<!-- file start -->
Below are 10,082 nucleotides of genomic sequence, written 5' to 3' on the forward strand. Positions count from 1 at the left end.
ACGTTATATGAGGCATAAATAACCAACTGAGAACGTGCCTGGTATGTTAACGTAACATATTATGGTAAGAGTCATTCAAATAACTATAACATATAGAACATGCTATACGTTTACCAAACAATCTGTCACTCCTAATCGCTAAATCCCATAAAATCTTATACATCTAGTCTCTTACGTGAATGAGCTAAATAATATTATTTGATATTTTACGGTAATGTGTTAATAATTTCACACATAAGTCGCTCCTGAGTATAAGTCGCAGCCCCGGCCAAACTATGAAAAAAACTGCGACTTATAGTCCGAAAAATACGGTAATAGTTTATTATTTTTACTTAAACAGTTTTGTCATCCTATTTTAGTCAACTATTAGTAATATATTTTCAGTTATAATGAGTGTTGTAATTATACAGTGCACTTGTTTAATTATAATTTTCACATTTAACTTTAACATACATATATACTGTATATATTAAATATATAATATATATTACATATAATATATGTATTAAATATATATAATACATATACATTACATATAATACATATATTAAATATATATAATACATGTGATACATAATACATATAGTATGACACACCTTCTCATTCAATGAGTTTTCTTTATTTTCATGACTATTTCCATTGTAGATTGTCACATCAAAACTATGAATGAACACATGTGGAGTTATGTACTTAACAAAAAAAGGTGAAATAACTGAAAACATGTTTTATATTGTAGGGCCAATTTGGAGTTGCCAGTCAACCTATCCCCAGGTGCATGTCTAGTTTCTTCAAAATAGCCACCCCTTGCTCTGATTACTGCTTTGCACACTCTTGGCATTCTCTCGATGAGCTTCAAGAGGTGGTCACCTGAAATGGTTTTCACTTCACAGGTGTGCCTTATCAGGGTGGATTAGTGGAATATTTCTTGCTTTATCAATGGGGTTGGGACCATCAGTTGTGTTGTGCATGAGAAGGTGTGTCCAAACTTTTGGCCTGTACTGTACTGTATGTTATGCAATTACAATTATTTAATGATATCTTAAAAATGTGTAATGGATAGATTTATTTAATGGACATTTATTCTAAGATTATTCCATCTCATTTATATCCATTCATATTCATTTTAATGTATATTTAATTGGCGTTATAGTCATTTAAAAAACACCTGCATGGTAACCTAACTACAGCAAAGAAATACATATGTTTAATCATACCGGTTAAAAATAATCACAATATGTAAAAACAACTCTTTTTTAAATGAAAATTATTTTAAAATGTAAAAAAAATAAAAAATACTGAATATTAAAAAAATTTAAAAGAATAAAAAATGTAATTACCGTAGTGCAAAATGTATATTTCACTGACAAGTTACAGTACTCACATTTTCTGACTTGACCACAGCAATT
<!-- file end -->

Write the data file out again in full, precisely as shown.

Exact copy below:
Below are 10,082 nucleotides of genomic sequence, written 5' to 3' on the forward strand. Positions count from 1 at the left end.
ACGTTATATGAGGCATAAATAACCAACTGAGAACGTGCCTGGTATGTTAACGTAACATATTATGGTAAGAGTCATTCAAATAACTATAACATATAGAACATGCTATACGTTTACCAAACAATCTGTCACTCCTAATCGCTAAATCCCATAAAATCTTATACATCTAGTCTCTTACGTGAATGAGCTAAATAATATTATTTGATATTTTACGGTAATGTGTTAATAATTTCACACATAAGTCGCTCCTGAGTATAAGTCGCAGCCCCGGCCAAACTATGAAAAAAACTGCGACTTATAGTCCGAAAAATACGGTAATAGTTTATTATTTTTACTTAAACAGTTTTGTCATCCTATTTTAGTCAACTATTAGTAATATATTTTCAGTTATAATGAGTGTTGTAATTATACAGTGCACTTGTTTAATTATAATTTTCACATTTAACTTTAACATACATATATACTGTATATATTAAATATATAATATATATTACATATAATATATGTATTAAATATATATAATACATATACATTACATATAATACATATATTAAATATATATAATACATGTGATACATAATACATATAGTATGACACACCTTCTCATTCAATGAGTTTTCTTTATTTTCATGACTATTTCCATTGTAGATTGTCACATCAAAACTATGAATGAACACATGTGGAGTTATGTACTTAACAAAAAAAGGTGAAATAACTGAAAACATGTTTTATATTGTAGGGCCAATTTGGAGTTGCCAGTCAACCTATCCCCAGGTGCATGTCTAGTTTCTTCAAAATAGCCACCCCTTGCTCTGATTACTGCTTTGCACACTCTTGGCATTCTCTCGATGAGCTTCAAGAGGTGGTCACCTGAAATGGTTTTCACTTCACAGGTGTGCCTTATCAGGGTGGATTAGTGGAATATTTCTTGCTTTATCAATGGGGTTGGGACCATCAGTTGTGTTGTGCATGAGAAGGTGTGTCCAAACTTTTGGCCTGTACTGTACTGTATGTTATGCAATTACAATTATTTAATGATATCTTAAAAATGTGTAATGGATAGATTTATTTAATGGACATTTATTCTAAGATTATTCCATCTCATTTATATCCATTCATATTCATTTTAATGTATATTTAATTGGCGTTATAGTCATTTAAAAAACACCTGCATGGTAACCTAACTACAGCAAAGAAATACATATGTTTAATCATACCGGTTAAAAATAATCACAATATGTAAAAACAACTCTTTTTTAAATGAAAATTATTTTAAAATGTAAAAAAAATAAAAAATACTGAATATTAAAAAAATTTAAAAGAATAAAAAATGTAATTACCGTAGTGCAAAATGTATATTTCACTGACAAGTTACAGTACTCACATTTTCTGACTTGACCACAGCAATT